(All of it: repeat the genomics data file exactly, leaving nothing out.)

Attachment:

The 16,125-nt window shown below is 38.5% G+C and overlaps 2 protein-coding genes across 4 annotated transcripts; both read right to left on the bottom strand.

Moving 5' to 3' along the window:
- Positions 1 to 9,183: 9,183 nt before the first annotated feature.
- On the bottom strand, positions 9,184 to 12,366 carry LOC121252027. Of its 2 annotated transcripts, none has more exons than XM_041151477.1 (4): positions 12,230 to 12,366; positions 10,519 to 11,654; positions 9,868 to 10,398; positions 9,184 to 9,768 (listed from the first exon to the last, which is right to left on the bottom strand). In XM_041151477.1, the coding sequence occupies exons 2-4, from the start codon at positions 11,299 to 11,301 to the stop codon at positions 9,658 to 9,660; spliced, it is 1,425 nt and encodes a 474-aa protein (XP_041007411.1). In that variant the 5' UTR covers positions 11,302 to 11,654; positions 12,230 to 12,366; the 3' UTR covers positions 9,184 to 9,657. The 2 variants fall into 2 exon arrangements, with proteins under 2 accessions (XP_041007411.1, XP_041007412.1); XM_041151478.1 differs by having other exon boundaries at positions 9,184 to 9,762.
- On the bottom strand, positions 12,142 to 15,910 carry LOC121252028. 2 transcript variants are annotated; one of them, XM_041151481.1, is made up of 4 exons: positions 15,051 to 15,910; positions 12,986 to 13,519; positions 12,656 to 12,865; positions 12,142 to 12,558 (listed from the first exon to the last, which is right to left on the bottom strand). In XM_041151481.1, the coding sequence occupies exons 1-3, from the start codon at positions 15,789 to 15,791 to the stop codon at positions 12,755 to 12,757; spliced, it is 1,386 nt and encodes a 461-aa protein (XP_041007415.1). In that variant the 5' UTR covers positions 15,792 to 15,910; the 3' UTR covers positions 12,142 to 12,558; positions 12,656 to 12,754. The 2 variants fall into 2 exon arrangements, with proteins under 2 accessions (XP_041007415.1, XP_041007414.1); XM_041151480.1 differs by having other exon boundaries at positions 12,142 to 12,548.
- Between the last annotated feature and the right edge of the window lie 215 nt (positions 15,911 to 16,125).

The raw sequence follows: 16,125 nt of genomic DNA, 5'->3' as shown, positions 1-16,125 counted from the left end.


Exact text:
The 16,125-nt window shown below is 38.5% G+C and overlaps 2 protein-coding genes across 4 annotated transcripts; both read right to left on the bottom strand.

Moving 5' to 3' along the window:
- Positions 1 to 9,183: 9,183 nt before the first annotated feature.
- On the bottom strand, positions 9,184 to 12,366 carry LOC121252027. Of its 2 annotated transcripts, none has more exons than XM_041151477.1 (4): positions 12,230 to 12,366; positions 10,519 to 11,654; positions 9,868 to 10,398; positions 9,184 to 9,768 (listed from the first exon to the last, which is right to left on the bottom strand). In XM_041151477.1, the coding sequence occupies exons 2-4, from the start codon at positions 11,299 to 11,301 to the stop codon at positions 9,658 to 9,660; spliced, it is 1,425 nt and encodes a 474-aa protein (XP_041007411.1). In that variant the 5' UTR covers positions 11,302 to 11,654; positions 12,230 to 12,366; the 3' UTR covers positions 9,184 to 9,657. The 2 variants fall into 2 exon arrangements, with proteins under 2 accessions (XP_041007411.1, XP_041007412.1); XM_041151478.1 differs by having other exon boundaries at positions 9,184 to 9,762.
- On the bottom strand, positions 12,142 to 15,910 carry LOC121252028. 2 transcript variants are annotated; one of them, XM_041151481.1, is made up of 4 exons: positions 15,051 to 15,910; positions 12,986 to 13,519; positions 12,656 to 12,865; positions 12,142 to 12,558 (listed from the first exon to the last, which is right to left on the bottom strand). In XM_041151481.1, the coding sequence occupies exons 1-3, from the start codon at positions 15,789 to 15,791 to the stop codon at positions 12,755 to 12,757; spliced, it is 1,386 nt and encodes a 461-aa protein (XP_041007415.1). In that variant the 5' UTR covers positions 15,792 to 15,910; the 3' UTR covers positions 12,142 to 12,558; positions 12,656 to 12,754. The 2 variants fall into 2 exon arrangements, with proteins under 2 accessions (XP_041007415.1, XP_041007414.1); XM_041151480.1 differs by having other exon boundaries at positions 12,142 to 12,548.
- Between the last annotated feature and the right edge of the window lie 215 nt (positions 15,911 to 16,125).

The raw sequence follows: 16,125 nt of genomic DNA, 5'->3' as shown, positions 1-16,125 counted from the left end.